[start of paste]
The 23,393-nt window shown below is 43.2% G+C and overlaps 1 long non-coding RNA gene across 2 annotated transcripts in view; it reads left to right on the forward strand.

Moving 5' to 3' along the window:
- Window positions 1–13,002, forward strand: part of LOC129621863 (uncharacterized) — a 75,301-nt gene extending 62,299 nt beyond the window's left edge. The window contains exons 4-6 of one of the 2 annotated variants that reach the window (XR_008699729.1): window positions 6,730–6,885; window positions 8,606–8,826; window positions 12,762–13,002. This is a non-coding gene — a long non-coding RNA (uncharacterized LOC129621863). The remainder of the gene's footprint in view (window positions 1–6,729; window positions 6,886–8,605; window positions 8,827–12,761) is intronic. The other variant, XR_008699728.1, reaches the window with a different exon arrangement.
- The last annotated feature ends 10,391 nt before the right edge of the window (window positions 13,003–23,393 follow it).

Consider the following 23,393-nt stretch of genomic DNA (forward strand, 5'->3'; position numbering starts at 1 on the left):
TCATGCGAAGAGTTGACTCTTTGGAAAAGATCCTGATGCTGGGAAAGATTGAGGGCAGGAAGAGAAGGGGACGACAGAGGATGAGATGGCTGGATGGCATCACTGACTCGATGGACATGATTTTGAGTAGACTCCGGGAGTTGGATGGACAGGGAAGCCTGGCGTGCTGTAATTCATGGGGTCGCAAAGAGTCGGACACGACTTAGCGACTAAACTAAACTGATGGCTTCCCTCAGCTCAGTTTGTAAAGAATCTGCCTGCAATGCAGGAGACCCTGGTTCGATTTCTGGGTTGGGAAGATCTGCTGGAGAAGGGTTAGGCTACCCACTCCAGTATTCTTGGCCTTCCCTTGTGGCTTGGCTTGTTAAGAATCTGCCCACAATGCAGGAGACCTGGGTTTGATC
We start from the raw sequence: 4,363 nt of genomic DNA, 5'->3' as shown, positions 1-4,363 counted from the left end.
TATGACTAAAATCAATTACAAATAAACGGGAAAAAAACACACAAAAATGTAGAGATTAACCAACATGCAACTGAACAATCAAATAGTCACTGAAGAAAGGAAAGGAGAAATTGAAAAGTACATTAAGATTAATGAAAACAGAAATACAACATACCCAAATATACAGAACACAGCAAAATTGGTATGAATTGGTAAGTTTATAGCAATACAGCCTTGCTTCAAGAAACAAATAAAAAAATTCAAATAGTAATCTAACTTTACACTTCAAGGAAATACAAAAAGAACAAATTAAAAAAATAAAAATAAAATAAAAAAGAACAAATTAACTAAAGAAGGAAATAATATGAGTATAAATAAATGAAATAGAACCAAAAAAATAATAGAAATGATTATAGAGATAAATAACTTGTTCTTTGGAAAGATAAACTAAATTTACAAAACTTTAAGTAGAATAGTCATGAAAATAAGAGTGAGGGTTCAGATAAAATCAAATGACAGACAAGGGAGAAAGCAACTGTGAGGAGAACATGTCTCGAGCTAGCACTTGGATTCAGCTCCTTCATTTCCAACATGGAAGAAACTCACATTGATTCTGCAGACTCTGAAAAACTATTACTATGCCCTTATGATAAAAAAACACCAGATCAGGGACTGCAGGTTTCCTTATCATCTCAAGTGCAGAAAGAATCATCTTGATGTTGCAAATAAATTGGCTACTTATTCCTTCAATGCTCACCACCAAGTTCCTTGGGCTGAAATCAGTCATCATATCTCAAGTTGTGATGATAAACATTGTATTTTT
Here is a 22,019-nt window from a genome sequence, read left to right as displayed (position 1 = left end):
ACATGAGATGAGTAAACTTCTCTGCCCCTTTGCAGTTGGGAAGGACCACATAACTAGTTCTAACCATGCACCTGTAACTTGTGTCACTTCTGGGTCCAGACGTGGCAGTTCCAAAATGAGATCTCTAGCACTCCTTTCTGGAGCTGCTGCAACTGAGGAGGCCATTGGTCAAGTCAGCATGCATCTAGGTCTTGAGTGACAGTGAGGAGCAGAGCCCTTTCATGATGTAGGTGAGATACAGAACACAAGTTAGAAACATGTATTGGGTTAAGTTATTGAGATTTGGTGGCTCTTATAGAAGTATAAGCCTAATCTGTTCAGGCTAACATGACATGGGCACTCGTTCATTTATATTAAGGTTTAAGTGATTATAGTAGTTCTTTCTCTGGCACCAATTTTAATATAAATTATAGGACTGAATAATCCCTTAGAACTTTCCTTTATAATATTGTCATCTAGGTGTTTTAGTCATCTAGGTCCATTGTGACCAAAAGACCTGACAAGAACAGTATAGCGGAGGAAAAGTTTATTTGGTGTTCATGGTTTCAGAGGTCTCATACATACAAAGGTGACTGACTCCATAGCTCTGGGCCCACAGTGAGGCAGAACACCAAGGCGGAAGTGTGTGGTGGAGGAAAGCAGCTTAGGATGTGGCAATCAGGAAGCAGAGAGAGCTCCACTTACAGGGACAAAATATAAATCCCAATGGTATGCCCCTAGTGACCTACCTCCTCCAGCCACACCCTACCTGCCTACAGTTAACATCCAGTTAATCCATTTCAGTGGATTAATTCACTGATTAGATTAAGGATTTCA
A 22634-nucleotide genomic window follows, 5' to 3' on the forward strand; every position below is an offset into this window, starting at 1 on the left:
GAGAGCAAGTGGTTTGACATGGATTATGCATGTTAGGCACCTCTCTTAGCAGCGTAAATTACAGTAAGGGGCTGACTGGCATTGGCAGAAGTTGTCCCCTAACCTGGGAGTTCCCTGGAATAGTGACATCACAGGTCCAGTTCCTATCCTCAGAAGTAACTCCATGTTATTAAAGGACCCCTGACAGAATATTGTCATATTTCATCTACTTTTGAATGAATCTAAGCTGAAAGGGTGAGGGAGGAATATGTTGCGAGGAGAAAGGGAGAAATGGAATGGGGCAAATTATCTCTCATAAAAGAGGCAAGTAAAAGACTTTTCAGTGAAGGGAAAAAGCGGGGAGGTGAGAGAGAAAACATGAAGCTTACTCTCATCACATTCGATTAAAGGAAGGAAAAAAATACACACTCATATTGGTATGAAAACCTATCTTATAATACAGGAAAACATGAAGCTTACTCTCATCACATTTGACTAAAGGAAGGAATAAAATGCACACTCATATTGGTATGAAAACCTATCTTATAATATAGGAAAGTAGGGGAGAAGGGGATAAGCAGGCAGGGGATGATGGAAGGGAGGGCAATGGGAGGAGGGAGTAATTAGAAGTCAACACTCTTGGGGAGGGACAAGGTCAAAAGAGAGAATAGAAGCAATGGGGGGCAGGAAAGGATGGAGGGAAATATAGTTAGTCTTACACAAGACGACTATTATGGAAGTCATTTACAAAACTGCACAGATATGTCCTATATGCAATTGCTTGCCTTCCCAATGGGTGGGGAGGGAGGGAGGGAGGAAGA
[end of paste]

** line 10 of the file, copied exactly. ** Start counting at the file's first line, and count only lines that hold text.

ACATGAGATGAGTAAACTTCTCTGCCCCTTTGCAGTTGGGAAGGACCACATAACTAGTTCTAACCATGCACCTGTAACTTGTGTCACTTCTGGGTCCAGACGTGGCAGTTCCAAAATGAGATCTCTAGCACTCCTTTCTGGAGCTGCTGCAACTGAGGAGGCCATTGGTCAAGTCAGCATGCATCTAGGTCTTGAGTGACAGTGAGGAGCAGAGCCCTTTCATGATGTAGGTGAGATACAGAACACAAGTTAGAAACATGTATTGGGTTAAGTTATTGAGATTTGGTGGCTCTTATAGAAGTATAAGCCTAATCTGTTCAGGCTAACATGACATGGGCACTCGTTCATTTATATTAAGGTTTAAGTGATTATAGTAGTTCTTTCTCTGGCACCAATTTTAATATAAATTATAGGACTGAATAATCCCTTAGAACTTTCCTTTATAATATTGTCATCTAGGTGTTTTAGTCATCTAGGTCCATTGTGACCAAAAGACCTGACAAGAACAGTATAGCGGAGGAAAAGTTTATTTGGTGTTCATGGTTTCAGAGGTCTCATACATACAAAGGTGACTGACTCCATAGCTCTGGGCCCACAGTGAGGCAGAACACCAAGGCGGAAGTGTGTGGTGGAGGAAAGCAGCTTAGGATGTGGCAATCAGGAAGCAGAGAGAGCTCCACTTACAGGGACAAAATATAAATCCCAATGGTATGCCCCTAGTGACCTACCTCCTCCAGCCACACCCTACCTGCCTACAGTTAACATCCAGTTAATCCATTTCAGTGGATTAATTCACTGATTAGATTAAGGATTTCA